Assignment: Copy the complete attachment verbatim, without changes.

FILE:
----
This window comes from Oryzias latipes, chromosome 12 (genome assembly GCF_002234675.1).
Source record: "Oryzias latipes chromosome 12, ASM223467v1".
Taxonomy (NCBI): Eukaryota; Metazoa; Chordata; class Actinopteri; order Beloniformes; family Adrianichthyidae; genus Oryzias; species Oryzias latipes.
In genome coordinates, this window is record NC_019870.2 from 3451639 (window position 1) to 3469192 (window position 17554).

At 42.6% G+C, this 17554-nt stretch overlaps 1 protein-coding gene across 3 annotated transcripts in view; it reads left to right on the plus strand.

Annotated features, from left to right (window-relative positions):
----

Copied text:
This window comes from Oryzias latipes, chromosome 12 (genome assembly GCF_002234675.1).
Source record: "Oryzias latipes chromosome 12, ASM223467v1".
Taxonomy (NCBI): Eukaryota; Metazoa; Chordata; class Actinopteri; order Beloniformes; family Adrianichthyidae; genus Oryzias; species Oryzias latipes.
In genome coordinates, this window is record NC_019870.2 from 3451639 (window position 1) to 3469192 (window position 17554).

At 42.6% G+C, this 17554-nt stretch overlaps 1 protein-coding gene across 3 annotated transcripts in view; it reads left to right on the plus strand.

Annotated features, from left to right (window-relative positions):